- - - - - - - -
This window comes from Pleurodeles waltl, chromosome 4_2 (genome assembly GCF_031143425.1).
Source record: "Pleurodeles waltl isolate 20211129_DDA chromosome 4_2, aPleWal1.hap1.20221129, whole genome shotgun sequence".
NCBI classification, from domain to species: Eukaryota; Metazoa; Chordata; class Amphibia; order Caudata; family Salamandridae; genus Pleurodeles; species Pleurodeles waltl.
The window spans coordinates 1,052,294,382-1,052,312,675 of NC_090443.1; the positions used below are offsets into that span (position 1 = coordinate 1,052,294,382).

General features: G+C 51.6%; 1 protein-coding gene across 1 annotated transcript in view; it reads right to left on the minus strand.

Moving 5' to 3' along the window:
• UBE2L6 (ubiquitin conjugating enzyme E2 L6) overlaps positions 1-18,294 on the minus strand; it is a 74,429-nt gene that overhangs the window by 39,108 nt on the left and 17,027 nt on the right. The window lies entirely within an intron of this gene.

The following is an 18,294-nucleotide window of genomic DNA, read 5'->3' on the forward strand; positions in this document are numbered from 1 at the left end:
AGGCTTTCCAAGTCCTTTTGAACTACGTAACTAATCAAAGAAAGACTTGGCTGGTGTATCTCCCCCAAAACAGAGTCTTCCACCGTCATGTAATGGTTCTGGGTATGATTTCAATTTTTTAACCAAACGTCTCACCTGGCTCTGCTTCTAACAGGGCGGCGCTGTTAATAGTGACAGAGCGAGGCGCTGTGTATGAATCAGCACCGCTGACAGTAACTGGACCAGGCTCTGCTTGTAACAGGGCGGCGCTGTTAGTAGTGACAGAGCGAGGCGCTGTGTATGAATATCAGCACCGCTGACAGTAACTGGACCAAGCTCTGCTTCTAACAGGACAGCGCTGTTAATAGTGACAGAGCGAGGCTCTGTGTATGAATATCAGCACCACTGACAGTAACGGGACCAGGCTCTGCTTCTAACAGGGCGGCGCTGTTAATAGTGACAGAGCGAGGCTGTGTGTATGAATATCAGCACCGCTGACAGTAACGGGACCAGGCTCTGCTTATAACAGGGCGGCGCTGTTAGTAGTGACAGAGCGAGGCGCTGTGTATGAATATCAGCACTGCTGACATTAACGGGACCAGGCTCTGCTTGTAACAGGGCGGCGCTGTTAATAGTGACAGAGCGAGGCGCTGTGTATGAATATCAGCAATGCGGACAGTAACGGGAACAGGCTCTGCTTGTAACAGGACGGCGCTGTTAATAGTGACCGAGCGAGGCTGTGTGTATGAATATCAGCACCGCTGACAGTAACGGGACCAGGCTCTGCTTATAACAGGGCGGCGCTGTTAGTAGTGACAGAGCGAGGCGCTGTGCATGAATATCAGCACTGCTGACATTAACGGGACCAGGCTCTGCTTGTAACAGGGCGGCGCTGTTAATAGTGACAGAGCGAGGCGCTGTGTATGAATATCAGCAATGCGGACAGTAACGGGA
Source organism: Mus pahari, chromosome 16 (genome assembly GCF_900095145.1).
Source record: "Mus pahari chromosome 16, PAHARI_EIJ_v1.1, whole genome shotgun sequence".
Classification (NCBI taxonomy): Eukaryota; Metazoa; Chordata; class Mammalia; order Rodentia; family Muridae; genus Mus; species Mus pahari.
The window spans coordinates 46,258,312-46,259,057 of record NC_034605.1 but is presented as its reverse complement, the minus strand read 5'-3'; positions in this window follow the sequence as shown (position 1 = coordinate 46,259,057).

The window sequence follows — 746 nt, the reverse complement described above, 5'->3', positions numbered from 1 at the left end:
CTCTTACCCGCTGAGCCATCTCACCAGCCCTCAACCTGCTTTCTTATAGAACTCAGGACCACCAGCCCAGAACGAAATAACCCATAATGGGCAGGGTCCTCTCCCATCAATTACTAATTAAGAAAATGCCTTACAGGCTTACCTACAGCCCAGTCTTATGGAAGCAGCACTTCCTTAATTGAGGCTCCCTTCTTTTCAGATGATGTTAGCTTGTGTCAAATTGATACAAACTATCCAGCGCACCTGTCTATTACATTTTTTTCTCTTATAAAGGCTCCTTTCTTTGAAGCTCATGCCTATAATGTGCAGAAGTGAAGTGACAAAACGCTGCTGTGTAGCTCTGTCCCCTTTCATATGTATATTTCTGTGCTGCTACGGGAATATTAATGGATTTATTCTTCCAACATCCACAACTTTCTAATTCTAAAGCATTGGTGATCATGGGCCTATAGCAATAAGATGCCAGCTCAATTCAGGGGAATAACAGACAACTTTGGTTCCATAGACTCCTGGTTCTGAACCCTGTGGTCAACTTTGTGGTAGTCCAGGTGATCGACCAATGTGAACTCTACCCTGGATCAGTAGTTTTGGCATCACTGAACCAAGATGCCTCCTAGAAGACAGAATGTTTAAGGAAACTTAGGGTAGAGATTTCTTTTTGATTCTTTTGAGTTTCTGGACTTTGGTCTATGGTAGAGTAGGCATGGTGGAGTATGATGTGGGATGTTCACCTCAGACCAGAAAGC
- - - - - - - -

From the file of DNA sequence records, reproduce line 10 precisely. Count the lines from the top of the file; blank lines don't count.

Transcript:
Source organism: Mus pahari, chromosome 16 (genome assembly GCF_900095145.1).